van Gogh's letters - unabridged and annotated
 
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Letter from Vincent van Gogh to Theo van Gogh
Saint-Rémy, 6 July 1889
Relevant paintings:


"Evening Landscape with Rising Moon," Vincent van Gogh
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My dear Theo,

The reason I am writing you a second time today is that I am enclosing a few words for our friend Gauguin; as I felt my calm returning these last days, it seemed to me sufficient so that my letter would not turn out to be absolutely ridiculous; besides, if you over-refine scruples of respect or sentiment, it is not certain that you gain in courtesy or common sense. That being so, it does one good to talk to the other fellows again even at a distance.

And you, old man, how are things going? Write me a few lines one of these days, for I think that the emotions which must seize the future father of a family, the emotions which our good father so liked to talk about, in your case as in his, must be great and fine, but are for the moment rather beyond your expressing in the rather incoherent medley of the petty vexations of Paris. After all, realities of this kind must be like a good mistral, not very caressing but purifying. I assure you it is a great pleasure to me too, and will contribute much to relieving me of my mental fatigue and, perhaps, of my indifference. After all, it is something to get back one's interest in life, when I think that I am about to pass into the state of an uncle to this boy planned by your wife. I find it very funny that she feels so sure it is a boy, but that remains to be seen.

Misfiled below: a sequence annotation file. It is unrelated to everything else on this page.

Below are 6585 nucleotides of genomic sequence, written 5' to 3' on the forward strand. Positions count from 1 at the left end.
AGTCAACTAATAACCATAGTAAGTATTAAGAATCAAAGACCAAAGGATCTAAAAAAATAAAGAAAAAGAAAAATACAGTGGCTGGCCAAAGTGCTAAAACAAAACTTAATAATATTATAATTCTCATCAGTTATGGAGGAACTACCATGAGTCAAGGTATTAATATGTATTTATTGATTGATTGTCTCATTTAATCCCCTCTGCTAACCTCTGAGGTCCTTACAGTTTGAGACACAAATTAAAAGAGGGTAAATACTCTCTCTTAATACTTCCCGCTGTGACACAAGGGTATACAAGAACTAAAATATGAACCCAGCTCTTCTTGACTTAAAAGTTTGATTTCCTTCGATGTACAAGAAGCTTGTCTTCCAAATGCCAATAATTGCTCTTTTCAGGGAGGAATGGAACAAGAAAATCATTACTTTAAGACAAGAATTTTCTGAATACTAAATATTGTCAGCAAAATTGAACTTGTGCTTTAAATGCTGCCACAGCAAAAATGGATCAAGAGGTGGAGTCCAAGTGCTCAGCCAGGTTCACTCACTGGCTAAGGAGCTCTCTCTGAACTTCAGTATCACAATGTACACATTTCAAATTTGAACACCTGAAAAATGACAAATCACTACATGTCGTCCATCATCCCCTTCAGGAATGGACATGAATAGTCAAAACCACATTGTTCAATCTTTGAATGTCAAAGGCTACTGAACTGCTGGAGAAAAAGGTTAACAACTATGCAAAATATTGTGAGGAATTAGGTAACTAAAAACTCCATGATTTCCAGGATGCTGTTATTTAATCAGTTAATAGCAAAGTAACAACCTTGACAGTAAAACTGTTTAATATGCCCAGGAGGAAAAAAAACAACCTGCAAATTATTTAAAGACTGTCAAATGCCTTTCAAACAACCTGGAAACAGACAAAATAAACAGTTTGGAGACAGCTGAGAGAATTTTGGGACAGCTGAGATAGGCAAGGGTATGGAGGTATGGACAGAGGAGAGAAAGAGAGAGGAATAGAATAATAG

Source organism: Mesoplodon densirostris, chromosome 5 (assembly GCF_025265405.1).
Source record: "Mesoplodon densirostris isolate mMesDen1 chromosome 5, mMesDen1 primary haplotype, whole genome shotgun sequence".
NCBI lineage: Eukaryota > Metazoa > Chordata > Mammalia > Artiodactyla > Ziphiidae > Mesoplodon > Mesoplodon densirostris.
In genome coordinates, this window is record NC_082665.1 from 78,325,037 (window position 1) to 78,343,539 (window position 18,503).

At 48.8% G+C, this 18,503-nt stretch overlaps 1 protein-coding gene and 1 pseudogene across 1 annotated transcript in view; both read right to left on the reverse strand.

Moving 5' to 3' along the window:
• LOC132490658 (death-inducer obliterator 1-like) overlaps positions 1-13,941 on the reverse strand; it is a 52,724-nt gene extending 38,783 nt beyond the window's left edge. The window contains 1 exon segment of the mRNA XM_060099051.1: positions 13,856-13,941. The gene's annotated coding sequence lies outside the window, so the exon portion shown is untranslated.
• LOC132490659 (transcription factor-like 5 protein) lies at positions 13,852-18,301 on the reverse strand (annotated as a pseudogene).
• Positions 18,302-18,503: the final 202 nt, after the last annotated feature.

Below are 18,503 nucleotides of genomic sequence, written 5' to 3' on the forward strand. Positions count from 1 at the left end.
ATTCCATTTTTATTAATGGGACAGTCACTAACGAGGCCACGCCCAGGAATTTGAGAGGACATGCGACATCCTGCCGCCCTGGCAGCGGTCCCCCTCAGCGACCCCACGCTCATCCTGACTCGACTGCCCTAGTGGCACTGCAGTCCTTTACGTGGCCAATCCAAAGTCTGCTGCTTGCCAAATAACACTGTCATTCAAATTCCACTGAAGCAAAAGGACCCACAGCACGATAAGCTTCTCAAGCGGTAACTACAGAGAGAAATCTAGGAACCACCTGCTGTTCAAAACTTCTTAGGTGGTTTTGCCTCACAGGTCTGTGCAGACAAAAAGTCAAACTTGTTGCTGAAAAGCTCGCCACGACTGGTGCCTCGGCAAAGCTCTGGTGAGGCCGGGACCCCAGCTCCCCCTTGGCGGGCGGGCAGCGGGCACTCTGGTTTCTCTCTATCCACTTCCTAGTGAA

Anyway, meanwhile the only thing I can do is plod a little at my pictures. I have one going of a moonrise over the same field as the sketch in Gauguin's letter, but in it some stacks take the place of the wheat. It is dull yellow-ochre and violet. Anyway, you will see it in a short time. I am also working on a new one with ivy.

Above all, old man, I beg you not to fret or be worried or unhappy about me; the idea you might get into your head of this necessary and salutary quarantine would have little justification when we need a slow and patient recovery. If we can manage that, we will save our strength for next winter. Here I imagine the winter must be very dismal. Anyway, I must try to occupy myself all the same. I often think that next winter I might retouch a lot of last year's studies from Arles. So just lately, having kept back a big study of an orchard which had given me great difficulty (it is the same orchard you will find a variant of but very vague, in the package), I set myself to work it over again from memory, and I have found the way to express the harmony of the tones more strongly.

Tell me, have you received those drawings of mine? I sent you half a dozen once by parcel post and ten or so later on. If by chance you have not received them yet they must have been lying at the station for weeks on end.

The doctor here said to me about Monticelli that he always thought him an eccentric, but that as for madness, he had only been a little that way toward the end. Considering all the misery of Monticelli's last years, is there any reason to be surprised that he gave way under too heavy a load, and has one any right to deduce from this that artistically speaking he fell short in his work?